Sexual exploitation is a particularly disturbing form of child abuse, targeting vulnerable boys and girls, both older and younger, from stable and affluent homes as well as from less advantaged backgrounds, in urban and rural communities. Since 2010 the scale of this abuse has become much clearer, and in November 2011 the Government prioritised the eradication of child sexual exploitation through its ‘Tackling Child Sexual Exploitation Action Plan’.
Building on recommendations by Barnardos and the Child Exploitation and Online Protection Centre (CEOP), the Action Plan underlined the need to raise awareness and understanding of child sexual exploitation amongst front-line practitioners and parents to ensure that the early warning signs of grooming or coercion are recognised and acted upon immediately. Whilst seeking to ensure that vulnerable children particularly at risk of exploitation are properly safeguarded, the action plan also advocated that children be taught about healthy relationships and how to stay safe both online and in their community.
Following concerns that many local areas are not identifying child sexual exploitation, the Action Plan stressed that every Local Safeguarding Children Boards (LSCBs) must act to establish the severity of the problem in their areas and take steps urgently to tackle it effectively, working with local partners to develop a robust multi-agency strategy and ensure universal provision of services for victims.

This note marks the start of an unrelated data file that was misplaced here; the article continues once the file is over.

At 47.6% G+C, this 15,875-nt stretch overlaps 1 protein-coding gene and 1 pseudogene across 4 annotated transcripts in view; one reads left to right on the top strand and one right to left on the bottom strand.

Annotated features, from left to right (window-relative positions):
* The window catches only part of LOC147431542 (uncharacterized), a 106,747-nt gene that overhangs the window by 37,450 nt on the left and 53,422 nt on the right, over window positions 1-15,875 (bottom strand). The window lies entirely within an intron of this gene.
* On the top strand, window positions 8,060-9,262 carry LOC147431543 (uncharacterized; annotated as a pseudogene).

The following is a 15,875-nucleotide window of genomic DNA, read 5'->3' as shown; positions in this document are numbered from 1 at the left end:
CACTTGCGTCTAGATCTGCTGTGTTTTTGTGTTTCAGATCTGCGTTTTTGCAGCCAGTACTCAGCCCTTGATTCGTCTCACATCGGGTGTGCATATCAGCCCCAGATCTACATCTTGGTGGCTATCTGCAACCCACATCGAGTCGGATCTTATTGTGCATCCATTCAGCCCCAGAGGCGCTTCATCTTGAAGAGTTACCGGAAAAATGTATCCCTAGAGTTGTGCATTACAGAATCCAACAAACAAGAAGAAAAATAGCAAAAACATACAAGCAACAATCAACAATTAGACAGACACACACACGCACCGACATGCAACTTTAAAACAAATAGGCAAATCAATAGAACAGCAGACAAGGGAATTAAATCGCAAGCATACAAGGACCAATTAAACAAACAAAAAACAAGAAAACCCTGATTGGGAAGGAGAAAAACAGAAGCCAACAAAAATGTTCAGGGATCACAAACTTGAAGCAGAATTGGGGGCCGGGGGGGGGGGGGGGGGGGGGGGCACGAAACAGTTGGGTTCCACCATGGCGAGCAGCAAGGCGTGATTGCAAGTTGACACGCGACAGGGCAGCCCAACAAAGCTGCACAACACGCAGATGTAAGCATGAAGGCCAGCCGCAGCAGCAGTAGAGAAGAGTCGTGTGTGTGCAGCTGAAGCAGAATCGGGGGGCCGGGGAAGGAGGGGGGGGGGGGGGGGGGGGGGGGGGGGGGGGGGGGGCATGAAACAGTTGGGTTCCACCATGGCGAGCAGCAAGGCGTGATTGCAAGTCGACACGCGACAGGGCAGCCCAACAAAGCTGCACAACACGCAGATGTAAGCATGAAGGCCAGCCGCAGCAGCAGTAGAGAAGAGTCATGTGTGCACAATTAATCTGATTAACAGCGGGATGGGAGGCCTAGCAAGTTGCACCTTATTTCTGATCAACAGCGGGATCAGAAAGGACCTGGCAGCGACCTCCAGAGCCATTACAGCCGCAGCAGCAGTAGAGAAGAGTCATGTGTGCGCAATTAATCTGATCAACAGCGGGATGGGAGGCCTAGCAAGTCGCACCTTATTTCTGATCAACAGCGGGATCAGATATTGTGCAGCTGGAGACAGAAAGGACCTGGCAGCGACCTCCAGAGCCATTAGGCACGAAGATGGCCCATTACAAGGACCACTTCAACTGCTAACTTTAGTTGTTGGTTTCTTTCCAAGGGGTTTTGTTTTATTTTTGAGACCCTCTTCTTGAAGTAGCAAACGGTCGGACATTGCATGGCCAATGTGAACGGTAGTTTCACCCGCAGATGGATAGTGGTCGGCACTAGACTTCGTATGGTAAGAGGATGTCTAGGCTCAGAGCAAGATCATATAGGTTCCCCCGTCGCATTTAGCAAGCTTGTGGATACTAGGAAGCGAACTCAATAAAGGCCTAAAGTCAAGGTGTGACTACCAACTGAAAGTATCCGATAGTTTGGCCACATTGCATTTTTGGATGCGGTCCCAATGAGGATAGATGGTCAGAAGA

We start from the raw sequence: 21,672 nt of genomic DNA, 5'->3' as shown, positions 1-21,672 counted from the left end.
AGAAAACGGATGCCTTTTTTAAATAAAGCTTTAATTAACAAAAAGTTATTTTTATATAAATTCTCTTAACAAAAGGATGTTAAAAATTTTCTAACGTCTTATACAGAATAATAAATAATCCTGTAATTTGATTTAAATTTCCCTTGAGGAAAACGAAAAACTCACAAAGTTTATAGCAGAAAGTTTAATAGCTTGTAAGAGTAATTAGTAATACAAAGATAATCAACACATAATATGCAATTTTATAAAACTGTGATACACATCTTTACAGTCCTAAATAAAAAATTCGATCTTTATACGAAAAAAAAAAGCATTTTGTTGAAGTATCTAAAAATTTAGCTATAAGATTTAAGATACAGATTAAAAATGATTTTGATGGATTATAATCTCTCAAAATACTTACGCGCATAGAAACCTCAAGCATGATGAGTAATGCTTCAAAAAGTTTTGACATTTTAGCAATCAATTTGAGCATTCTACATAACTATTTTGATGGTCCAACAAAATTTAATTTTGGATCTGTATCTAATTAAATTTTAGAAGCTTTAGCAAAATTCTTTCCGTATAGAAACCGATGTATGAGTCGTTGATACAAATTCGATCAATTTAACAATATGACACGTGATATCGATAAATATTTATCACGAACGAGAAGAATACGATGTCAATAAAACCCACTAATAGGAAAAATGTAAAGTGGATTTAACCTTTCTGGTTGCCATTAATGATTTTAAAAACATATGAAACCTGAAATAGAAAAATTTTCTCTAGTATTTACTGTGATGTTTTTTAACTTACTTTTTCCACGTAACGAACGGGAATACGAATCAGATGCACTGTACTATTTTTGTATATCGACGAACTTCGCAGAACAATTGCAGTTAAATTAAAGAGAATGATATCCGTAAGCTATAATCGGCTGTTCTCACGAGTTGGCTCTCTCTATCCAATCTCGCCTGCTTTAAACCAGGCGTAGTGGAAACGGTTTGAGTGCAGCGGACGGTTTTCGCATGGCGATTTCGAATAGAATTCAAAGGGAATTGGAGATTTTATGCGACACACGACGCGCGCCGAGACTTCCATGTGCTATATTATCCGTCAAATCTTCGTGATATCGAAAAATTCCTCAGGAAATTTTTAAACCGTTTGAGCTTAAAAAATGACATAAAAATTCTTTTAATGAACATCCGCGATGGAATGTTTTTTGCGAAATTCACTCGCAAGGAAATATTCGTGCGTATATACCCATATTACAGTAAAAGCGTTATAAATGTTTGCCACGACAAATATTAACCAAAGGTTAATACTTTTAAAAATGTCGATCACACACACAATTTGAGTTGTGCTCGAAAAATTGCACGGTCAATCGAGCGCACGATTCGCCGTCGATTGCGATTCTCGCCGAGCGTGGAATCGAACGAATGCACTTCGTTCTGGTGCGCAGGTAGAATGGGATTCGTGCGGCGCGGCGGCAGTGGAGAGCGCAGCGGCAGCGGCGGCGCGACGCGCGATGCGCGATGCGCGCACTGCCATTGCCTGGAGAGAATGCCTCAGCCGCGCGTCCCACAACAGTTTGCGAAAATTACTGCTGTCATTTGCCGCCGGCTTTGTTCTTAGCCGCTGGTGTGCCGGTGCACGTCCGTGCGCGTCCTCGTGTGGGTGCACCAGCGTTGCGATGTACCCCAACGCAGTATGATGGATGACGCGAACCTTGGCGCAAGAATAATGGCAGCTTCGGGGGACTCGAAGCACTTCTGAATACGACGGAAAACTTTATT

Pledging justice and support for victims and their families, the Action Plan also underlined the need to improve police, prosecution and court practice, particularly in supporting victims to act as witnesses, in order to secure sound prosecutions against individuals, groups and gangs.
One year on from the launch of the Action Plan, the Government’s ‘Child Sexual Exploitation Action Plan - Progress Report’ (July 2012) commends progress at both the national and local level. Several successful police operations have been followed by almost two-thirds of Local Authorities pledging to develop local action plans, and a new report into child sexual exploitation in gangs and groups by the Office of the Children’s Commissioner is due shortly. However, the Government and leading organisations are clear that there is still much work to be done.
This timely symposium provides an invaluable opportunity for front-line practitioners from the police, social services, health, education and third sector, to examine the next steps to deliver the key themes of the Government’s action plan: raising awareness and understanding; effective prevention and detection; securing robust prosecutions; and improving support for victims and their families.
Receive an update on the national action plan and explore the next steps in tackling child sexual exploitation nationally and locally
Discuss how to raise awareness and understanding amongst practitioners, parents and children to improve prevention and early detection
Examine how to deliver a child-centred system, with improved services for victims and support throughout the CJS
Consider how to better help victims and their families to recover and secure justice